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Abstract

In 1947, W. Konopczynski observed that historiography would not be “scientific” if it did not pose research questions, or look for truth in the struggle with illusions, or progress methodologically. He continued:

Neither is the evolution of historiography dependent on changes in the prevailing view of the past; optimism or pessimism concerning one’s ancestors, the sins or merits of kings, estates, the entire nation, or the triumph of some idea regarded today or in the past as holy—all of this will always actively concern the historian, but progress in historiography is not dependent on the dominance of certain tendencies, or political preconceptions or philosophical observation. It lies in deepening [inquiry] into problems, sharpening critical thought and extracting facts from sources and secondary materials….

Of course, let each generation write its own history, but not from nothing because history would stop being a science when father, son, and grandson no longer shared one truth.1

Keywords

Survey History National History National Movement National Liberation Official View 
These keywords were added by machine and not by the authors. This process is experimental and the keywords may be updated as the learning algorithm improves.

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Notes

  1. 1.
    W. Konopczyński, “Dzieje nauki historycznej w Polsce,” PP 228 (1949): 27, 158.Google Scholar
  2. 2.
    B. Cywiński, Zatruta humanistyka (Warsaw, 1980).Google Scholar
  3. 5.
    W. Serczyk, Hajdamacy (Krakow, 1972), p. 7Google Scholar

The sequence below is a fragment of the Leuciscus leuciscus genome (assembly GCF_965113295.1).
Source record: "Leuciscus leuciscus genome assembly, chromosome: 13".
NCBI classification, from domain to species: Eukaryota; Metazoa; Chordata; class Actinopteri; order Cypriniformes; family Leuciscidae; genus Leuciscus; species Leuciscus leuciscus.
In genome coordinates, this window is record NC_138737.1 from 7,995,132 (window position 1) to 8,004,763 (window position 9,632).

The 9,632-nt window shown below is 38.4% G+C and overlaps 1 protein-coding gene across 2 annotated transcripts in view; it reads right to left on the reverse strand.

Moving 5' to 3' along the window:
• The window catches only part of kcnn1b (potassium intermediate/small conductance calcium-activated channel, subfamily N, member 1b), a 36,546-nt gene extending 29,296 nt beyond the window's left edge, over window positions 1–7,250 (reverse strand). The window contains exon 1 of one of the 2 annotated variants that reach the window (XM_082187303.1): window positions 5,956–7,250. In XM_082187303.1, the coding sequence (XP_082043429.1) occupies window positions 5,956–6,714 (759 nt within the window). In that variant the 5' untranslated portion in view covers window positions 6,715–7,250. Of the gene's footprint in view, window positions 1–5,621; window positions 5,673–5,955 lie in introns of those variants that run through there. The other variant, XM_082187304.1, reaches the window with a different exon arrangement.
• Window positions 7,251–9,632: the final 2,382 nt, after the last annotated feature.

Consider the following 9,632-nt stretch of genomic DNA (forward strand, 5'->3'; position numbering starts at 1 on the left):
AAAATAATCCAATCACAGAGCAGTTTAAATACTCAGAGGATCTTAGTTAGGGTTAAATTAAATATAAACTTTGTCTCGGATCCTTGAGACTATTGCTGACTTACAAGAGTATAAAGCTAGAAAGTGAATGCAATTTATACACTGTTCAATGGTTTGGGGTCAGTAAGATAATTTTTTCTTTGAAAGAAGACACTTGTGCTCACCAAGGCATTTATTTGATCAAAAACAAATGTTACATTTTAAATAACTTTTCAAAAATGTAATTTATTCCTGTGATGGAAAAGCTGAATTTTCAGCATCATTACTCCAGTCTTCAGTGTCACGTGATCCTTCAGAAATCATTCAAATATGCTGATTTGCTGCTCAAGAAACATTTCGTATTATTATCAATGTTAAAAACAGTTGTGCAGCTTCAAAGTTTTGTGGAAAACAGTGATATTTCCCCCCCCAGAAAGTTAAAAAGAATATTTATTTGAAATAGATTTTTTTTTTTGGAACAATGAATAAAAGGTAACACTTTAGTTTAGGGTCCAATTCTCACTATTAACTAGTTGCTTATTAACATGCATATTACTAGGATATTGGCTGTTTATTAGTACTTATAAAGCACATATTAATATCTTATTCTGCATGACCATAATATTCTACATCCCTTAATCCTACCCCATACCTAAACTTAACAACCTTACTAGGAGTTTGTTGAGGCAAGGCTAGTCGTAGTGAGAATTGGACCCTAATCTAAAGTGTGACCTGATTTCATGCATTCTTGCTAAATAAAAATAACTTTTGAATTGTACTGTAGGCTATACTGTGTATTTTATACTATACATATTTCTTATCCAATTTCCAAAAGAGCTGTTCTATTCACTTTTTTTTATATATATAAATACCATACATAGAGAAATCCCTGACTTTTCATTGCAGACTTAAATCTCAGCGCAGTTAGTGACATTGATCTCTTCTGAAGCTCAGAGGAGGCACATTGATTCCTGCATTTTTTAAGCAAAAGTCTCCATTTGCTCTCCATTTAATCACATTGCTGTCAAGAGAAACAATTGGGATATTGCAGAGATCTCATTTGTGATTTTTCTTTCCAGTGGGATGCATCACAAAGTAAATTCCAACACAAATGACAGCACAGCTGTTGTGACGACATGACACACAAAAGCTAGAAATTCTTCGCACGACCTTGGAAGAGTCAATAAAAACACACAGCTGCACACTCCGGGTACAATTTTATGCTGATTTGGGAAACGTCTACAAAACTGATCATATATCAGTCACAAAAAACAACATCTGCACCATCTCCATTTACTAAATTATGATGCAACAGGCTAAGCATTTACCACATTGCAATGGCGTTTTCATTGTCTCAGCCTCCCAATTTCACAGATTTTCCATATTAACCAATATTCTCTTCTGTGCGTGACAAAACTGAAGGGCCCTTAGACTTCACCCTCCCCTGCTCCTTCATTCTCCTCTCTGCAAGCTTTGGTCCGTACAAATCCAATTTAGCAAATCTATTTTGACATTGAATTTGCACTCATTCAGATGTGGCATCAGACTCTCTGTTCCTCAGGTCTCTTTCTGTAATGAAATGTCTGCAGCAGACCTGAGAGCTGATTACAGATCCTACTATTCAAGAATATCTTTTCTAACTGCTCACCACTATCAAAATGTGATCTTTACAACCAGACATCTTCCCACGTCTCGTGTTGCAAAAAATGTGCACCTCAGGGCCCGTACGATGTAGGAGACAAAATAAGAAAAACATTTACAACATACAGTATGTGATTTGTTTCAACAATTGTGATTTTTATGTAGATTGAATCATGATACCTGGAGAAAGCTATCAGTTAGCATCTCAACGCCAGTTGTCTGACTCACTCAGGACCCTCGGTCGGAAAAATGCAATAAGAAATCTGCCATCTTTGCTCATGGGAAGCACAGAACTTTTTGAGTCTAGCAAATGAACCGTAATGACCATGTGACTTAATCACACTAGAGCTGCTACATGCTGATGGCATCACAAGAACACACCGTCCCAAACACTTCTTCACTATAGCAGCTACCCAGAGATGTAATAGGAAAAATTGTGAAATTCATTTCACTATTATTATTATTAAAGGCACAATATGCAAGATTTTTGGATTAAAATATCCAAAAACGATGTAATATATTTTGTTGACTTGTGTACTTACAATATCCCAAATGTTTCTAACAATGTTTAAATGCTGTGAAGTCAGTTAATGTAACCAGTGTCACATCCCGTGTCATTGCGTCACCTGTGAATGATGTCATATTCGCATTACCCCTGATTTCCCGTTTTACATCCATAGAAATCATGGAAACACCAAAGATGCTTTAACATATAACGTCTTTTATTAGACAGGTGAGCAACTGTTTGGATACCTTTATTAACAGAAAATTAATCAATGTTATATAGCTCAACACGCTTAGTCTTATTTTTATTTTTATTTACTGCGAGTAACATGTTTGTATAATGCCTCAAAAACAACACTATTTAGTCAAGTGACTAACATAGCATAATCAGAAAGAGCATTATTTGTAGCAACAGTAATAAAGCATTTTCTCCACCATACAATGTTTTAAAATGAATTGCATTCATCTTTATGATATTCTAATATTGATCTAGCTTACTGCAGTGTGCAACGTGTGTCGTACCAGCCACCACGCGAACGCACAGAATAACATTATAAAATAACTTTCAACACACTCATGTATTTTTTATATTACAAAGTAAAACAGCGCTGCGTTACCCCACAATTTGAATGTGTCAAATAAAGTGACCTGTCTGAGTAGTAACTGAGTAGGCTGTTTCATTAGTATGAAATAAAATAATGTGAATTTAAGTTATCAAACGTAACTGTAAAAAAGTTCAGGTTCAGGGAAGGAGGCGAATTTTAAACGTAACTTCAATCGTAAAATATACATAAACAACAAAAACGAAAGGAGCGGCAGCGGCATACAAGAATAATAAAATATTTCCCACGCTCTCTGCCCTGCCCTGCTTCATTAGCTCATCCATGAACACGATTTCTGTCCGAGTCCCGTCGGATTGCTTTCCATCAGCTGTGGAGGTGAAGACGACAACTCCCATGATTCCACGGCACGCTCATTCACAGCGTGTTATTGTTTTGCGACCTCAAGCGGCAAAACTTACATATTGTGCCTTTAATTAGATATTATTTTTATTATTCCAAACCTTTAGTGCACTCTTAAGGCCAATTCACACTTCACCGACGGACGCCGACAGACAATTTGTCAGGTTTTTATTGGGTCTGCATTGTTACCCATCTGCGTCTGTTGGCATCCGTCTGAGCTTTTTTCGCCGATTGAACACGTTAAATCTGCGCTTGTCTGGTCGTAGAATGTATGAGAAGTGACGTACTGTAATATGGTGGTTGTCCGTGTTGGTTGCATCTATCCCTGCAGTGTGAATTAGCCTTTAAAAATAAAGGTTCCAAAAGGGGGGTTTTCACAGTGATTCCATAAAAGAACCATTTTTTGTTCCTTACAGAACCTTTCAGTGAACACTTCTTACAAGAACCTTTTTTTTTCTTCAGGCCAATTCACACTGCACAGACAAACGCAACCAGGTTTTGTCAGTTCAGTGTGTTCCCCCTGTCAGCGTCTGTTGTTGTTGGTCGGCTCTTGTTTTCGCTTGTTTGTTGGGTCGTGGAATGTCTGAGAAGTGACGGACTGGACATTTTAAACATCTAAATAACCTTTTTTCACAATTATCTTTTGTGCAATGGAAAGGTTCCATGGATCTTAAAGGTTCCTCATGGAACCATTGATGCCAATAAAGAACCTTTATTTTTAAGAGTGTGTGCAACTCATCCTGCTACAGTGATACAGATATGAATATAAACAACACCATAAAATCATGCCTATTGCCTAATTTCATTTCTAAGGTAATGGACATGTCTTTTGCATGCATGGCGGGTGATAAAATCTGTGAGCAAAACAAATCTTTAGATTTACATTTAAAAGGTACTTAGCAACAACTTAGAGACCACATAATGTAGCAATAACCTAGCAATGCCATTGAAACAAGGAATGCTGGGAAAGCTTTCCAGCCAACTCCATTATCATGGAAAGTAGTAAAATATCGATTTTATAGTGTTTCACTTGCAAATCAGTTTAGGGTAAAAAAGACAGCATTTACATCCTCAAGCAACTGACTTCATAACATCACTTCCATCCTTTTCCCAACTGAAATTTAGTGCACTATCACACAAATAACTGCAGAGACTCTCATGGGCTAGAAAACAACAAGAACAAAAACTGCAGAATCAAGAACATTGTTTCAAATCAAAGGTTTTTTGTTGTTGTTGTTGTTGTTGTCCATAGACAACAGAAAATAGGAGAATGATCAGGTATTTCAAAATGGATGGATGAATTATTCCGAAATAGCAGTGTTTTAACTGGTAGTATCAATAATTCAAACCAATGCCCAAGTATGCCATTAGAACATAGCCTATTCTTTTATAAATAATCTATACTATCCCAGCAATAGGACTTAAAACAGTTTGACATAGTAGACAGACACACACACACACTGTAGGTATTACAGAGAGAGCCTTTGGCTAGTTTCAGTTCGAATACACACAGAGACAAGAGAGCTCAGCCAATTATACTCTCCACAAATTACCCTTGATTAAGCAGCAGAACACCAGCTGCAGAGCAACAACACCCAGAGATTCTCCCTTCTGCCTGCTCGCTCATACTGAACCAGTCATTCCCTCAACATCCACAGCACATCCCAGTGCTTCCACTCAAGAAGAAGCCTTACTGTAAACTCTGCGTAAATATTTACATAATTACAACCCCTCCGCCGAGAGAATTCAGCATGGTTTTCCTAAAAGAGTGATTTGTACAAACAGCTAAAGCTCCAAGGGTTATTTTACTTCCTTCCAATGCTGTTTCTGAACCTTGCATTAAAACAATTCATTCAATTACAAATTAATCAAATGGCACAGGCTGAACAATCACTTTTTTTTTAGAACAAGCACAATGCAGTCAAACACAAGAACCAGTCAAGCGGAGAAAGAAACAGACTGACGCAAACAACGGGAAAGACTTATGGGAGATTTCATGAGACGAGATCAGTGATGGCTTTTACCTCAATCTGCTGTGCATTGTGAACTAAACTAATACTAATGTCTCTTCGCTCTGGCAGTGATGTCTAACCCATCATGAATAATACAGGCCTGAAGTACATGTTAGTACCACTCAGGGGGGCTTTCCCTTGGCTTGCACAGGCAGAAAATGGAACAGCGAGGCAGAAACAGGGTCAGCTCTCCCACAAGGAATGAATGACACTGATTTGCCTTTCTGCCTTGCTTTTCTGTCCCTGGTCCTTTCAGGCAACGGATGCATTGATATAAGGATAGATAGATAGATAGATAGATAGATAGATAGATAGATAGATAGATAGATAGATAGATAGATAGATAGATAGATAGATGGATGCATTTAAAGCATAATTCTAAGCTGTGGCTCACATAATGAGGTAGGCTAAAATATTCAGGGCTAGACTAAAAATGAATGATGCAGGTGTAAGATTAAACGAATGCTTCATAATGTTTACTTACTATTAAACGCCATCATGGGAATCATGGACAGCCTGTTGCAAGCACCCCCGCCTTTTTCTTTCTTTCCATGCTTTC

4. 8.
    T. Chynczewska-Hennel’s Świadomość narodowa szlachty ukraińskiej i Kozaczyzny od połowy XVI dopolowy XVII wieku (Warsaw, 1985) sparked a sharp exchange of opinions. See PH, no. 2 (1986): 331–51; 1987, no. 3, pp. 533–56. The debate included reference to Polish work on early-modern Ukraine published between 1982 and 1987. Also see the special issue of Znak, no. 395 (1988) and Slavia Orientalis, nos. 3–4 (1989), and nos. 1–2 (1990).Google Scholar
  5. 9.
    S.A. Piontkovsky, Burzhuaznaia istoricheskaia nauka v Rossii (Moscow, 1931), pp. 19, 94.Google Scholar
  6. An example of what Piontkovsky was criticizing is provided by B. D. Grekov’s Feodalnye otnosheniia v kievskom gosudarstve (Moscow, 1936), pp. 16–17;Google Scholar
  7. and Grekov, Kievskaia Rus (Moscow, 1939), p. 9. In the first book Grekov compared Kievan Rus to Charlemagne’s empire, because three nations traced their roots from each polity. In the second he added that the “Russian nation,” which he now used as a synonym for Eastern Slavs, had played the “leading role” in the political successes of the Kievan state.Google Scholar
  8. 10.
    R. Szporluk, “The Ukraine and Russia,” in The Last Empire, ed. R. Conquest (Stanford, 1988), pp. 151–82.Google Scholar

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© Stephen Velychenko 1993

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  • Stephen Velychenko

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